50 heifers born in 2022 from the ABP Demo Farm have been sent to the Irish Cattle Breeding Federation (ICBF) Tully Progeny Test centre for performance trials. These trials will collect data on methane emissions, food conversion efficiency (FCR), and liveweight gain. The group of heifers going to Tully had an average weight of 416kg, with the heaviest heifer weighing 490kg and sired by AA6331 (Deelish Shotgun). The batch of heifers included a mix of breeds such as Angus, Hereford, Limousin, Aubrac, and Belgian Blue. A similar-sized batch of bullocks will be identified for Tully in September/October. The remaining heifers will be left at grass until mid to late August, when feeding for their finishing period will begin.
Sean Maher, a member of the Advantage Beef Programme team, explained that the ABP Demo Farm managed to keep grazed grass in the diet of the cattle without the need for silage supplementation. However, higher levels of concentrates were fed to calves at grass. The yearling cattle had to graze paddocks with grass covers of over 2,000kg, which would normally be taken out for silage but were grazed due to the scarcity of grass.
All 2023-born calves are now at grass on the ABP Demo Farm, with the final few late March-born calves turned out in the last two weeks. Next week, all cattle will be weighed to assess the impact of the weather on their performance in the last month.
The current period is critical for the 2023-born calves to ensure optimum performance. After seven weeks without rain followed by a large amount falling in a short space of time, there has been a huge burst in grass growth. The grass walk this week showed a growth rate of 98kg DM/ha, with a farm cover of 865kg DM/ha accounting for ground locked up for second-cut silage. However, this nitrogen-rich and highly digestible grass poses a major risk to calves developing summer scour syndrome. To prevent this, it is important to ensure adequate fiber remains in the calf diet, which can be achieved through feeding straw. Additionally, it is crucial to avoid grazing very lush pasture with high levels of nitrogen applied. Monitoring calves closely over the next few weeks and contacting a vet or nutritionist if any issues are suspected is highly recommended.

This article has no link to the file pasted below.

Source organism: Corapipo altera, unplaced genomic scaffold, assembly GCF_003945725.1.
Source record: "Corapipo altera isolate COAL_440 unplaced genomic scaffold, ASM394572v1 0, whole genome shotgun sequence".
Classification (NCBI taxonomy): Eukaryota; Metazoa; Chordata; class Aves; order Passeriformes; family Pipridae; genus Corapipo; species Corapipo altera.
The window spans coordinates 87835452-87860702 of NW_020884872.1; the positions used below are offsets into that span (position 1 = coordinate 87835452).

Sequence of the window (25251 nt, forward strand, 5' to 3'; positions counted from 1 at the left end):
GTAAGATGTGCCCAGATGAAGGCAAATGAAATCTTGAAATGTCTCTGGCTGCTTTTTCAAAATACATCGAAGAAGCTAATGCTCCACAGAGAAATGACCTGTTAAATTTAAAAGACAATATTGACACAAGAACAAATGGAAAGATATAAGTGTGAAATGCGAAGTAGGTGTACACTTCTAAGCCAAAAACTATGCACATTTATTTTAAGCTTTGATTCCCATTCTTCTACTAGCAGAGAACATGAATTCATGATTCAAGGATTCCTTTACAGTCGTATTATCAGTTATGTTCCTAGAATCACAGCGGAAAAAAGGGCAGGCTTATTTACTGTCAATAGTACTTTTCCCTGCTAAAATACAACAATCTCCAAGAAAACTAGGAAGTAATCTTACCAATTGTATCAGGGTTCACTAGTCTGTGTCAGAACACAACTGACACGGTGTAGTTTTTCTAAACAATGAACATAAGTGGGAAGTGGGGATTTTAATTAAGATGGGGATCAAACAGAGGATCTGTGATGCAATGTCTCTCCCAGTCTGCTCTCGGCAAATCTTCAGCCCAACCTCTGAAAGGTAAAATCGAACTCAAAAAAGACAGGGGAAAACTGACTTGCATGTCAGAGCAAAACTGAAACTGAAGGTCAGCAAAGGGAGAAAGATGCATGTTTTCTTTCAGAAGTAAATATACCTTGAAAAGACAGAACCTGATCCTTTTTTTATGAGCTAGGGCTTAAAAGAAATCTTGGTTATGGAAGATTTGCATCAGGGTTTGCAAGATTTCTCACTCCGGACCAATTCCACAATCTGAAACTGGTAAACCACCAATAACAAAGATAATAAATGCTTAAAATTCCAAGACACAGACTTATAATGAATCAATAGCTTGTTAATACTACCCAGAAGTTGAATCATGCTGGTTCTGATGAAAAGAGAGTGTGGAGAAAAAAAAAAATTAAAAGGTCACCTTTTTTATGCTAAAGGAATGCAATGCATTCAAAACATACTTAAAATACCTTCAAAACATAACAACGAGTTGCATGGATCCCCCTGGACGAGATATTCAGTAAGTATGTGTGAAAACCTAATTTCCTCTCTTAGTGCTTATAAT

If summer scour is suspected, action needs to be taken quickly. On the ABP Demo Farm, if a calf is suspected of having this problem, it will be checked for a temperature and signs of drooling in the mouth. Any suspect cases will be housed for a few days and fed concentrate and forage while closely monitoring their condition. Calves on the farm are currently consuming 1.5kg of concentrates per day, which will be gradually reduced to 1kg per day over the next few weeks. The percentage of protein in their feed has also decreased from 18% to 16%. All calves have recently received their second round of vaccinations, and worm burdens will be monitored in all batches of cattle through dung sampling in the coming month. There is currently a high population of flies, which could lead to issues with sore eyes, especially for calves grazing heavy covers of grass or eating from troughs. If this becomes a problem on the farm, a fly treatment will be applied to the calves.